of an overall claims population of more
than 70.5 million—or 0.164 percent. The
volume of QC referrals can increase or
decrease over a given period of time and
may be caused by a number of factors,
including better reporting by the industry
and an increase or decrease in fraudulent
activity, and so on.
South Florida easily led the state in
QCs in 2012, with 4,686—up from the
4,349 reported in 2011 and 3,033 in
2010. The Tampa Bay area came in second, at 1,260, although QCs there have
declined by 39. 4 percent over the past
Miami-Dade County led the state
with 3,530 questionable claims in 2012,
followed by Orange County at 1,097, Hillsborough County at 983, Broward County
at 929 and Palm Beach County at 755.
unilaterally before the seat had been given
up, and it was then that the “FIO director
had the audacity to demand that he take
the seat held by our NAIC CEO.”
He said the lack of due process in the
appropriate committees resulted in a
blunder that was one of the “most stra-
tegically important decisions/mistakes in
the organization’s 130 year history.”
Various state commissioners defended
their roles, and while many support cor-
porate-governance oversight and a pos-
sible consultant, most at the NAIC meet-
ing did not want to participate by name
in the article.
Kansas Insurance Commissioner Sandy Praeger, who Leonardi said made the
“egregious and unfortunate choice” to
shut off public discussion, did say that
she was using a procedure after the different sides had been aired and it seemed
that this debate should be done through
the regular process. Commissioners like
Praeger asked what the rush was to hire
a consultant before first nailing down the
issues and making proposals.
Leonardi clearly feels attacked, many
observers said at the meeting, aware of
the changing dynamics in NAIC leader-
ship with the ascension of Adam Hamm
of North Dakota as NAIC president. Lou-
isiana Commissioner Jim Donelon, who
supports Leonardi, sunsets as top leader.
He also made it clear that he thinks
someone else is running the table now
without regard to procedure, whether
through a “cabal,” or through other means
that could use a good impartial review
and overhaul in administrative processes.
“My efforts as the chair of the NAIC’s
International Committee (and as someone widely recognized as a credible and
able defender of and spokesman for our
national state-based system of insurance
regulation) have also been undermined by
this so called leadership,” Leonardi said.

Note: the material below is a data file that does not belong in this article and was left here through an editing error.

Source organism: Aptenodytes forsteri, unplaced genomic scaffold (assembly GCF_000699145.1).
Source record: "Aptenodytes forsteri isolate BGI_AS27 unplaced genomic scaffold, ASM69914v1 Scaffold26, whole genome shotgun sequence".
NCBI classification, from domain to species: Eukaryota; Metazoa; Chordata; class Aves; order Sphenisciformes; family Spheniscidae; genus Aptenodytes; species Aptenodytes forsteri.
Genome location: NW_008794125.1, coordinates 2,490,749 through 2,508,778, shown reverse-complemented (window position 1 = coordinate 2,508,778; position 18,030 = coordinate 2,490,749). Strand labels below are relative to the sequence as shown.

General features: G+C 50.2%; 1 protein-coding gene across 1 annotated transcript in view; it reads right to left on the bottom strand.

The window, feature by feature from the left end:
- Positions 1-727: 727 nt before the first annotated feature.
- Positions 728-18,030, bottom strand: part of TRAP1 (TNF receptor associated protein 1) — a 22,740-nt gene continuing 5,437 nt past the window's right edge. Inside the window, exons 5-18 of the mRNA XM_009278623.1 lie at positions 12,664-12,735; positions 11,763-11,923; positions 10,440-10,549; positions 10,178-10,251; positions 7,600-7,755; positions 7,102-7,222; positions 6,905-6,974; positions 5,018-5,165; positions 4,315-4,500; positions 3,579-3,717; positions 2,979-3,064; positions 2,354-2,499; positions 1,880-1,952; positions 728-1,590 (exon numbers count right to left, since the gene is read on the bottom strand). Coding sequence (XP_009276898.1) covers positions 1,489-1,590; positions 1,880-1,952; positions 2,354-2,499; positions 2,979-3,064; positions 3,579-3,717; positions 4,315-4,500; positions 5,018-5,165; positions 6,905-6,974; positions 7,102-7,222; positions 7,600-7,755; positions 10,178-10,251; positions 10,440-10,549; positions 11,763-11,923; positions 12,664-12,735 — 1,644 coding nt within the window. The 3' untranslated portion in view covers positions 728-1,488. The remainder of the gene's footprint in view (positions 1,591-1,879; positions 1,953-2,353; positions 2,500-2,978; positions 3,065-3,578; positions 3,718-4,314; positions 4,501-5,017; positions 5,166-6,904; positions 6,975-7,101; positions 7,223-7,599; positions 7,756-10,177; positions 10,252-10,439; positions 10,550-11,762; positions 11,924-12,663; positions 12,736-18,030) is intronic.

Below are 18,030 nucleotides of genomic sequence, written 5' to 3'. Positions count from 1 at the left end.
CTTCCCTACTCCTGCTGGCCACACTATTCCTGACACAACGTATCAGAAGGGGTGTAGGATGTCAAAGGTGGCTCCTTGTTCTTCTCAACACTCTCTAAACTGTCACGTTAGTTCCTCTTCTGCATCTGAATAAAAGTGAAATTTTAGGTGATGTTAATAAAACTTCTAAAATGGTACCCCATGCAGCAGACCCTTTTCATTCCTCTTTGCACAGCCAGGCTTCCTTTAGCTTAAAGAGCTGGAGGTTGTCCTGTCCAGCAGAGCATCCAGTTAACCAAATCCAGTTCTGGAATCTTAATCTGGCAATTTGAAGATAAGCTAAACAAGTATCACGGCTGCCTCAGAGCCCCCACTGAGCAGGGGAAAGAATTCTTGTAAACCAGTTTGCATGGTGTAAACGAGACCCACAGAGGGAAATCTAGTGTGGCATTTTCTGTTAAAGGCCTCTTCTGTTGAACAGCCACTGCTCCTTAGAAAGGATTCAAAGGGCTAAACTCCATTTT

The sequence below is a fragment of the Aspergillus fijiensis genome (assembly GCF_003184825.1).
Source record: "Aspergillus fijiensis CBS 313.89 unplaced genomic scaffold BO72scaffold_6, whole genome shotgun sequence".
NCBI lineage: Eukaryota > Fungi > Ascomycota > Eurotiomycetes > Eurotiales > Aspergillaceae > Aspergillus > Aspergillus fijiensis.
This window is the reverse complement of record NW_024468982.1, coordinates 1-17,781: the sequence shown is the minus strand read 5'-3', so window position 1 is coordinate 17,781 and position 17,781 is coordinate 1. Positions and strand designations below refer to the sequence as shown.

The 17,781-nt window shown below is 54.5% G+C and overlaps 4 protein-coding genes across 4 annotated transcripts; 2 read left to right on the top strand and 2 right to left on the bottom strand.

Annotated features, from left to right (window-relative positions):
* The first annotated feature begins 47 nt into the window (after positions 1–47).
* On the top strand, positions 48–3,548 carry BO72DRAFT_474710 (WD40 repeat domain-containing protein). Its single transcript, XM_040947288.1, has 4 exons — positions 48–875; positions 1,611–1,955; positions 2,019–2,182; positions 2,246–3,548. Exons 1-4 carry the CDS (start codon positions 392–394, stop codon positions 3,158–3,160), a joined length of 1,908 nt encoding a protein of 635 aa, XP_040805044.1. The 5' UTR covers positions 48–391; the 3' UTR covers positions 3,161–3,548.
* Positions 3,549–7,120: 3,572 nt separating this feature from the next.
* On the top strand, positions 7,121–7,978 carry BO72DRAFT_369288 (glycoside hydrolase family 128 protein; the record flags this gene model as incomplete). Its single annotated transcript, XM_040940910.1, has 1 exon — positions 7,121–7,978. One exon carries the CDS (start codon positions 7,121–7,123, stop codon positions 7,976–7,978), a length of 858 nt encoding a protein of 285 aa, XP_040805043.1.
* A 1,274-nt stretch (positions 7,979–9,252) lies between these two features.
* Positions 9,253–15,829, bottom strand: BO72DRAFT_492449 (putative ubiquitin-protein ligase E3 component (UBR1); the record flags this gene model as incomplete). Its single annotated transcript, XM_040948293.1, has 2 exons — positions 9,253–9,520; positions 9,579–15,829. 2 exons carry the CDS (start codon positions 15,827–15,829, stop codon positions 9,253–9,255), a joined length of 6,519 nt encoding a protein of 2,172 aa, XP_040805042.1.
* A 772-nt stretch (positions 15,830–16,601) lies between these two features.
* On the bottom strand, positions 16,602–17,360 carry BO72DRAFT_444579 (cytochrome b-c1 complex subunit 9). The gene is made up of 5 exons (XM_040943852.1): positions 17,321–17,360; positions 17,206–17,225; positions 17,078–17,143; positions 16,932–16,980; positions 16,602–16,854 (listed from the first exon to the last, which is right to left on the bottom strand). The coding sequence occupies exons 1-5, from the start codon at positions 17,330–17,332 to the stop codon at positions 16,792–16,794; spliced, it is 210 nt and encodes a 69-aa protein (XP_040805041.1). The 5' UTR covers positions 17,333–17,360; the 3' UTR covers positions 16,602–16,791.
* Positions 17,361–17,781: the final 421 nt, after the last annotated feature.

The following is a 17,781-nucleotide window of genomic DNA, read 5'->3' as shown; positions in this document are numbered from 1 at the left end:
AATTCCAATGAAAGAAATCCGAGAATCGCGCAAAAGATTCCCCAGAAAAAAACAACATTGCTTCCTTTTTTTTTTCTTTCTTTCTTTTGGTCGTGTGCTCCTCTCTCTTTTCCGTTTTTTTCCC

Leonardi | continued from p. 11
The story is all too familiar, especially in Florida, a state riddled with abuse of its personal injury protection (PIP) system: Recruit volunteers to rchestrate auto accidents. Direct “victims” to a
preferred clinic to treat their purported “injuries.” Bill insurers for services either never rendered or grossly inflated. Then
collect proceeds to be divvied amongst conspirators.
That’s the recipe David Rodriguez Lopez, the owner of a
now-defunct massage therapy clinic in Jacksonville, followed
until time—and the law—caught up with him. Of course, the
46-year-old didn’t bank on the next steps: arrest, conviction, and sentencing. But that’s
exactly what happened after a Florida court convicted Lopez of schemes to defraud
more than $50,000, filing false insurance claims exceeding $100,000, and knowingly
participating in an intentional motor vehicle crash.
Lopez worked as the behind-the-scenes owner of Indian Rehabilitation Center,
Inc. (IRCI), a licensed massage therapy clinic. The Jacksonville, Fla. clinic was in
operation from March 2012 until October 2012, when the state attorney’s office and
Florida’s Division of Insurance Fraud shut it down. But by then, IRCI had billed
insurers for a whopping $228,000.
According to a press release issued by the state attorney, Lopez participated in a
fraud scheme involving 30 people. Along with four cohorts, he staged an auto accident and subsequently filed a PIP claim for which IRCI received $35,000.
During the course of the investigation, authorities learned that it was Lopez who
controlled IRCI’s bank accounts, and that he instructed a straw owner about deceptive practices and how to go about bilking insurers.
After spending six months searching for Lopez, authorities found him at a secluded fish farm outside of Tampa. Having been found guilty of the charges against
him last month, Lopez will now serve a 15-year prison sentence.
Former Clinic Owner Gets 15
Years for Defrauding PIP System
By Christina Bramlet, PropertyCasualty360.com
David Rodriguez Lopez
Just over 89 percent
of the questionable
claims were related to
personal auto policies.
That’s one reason
policies are so expensive
in South Florida.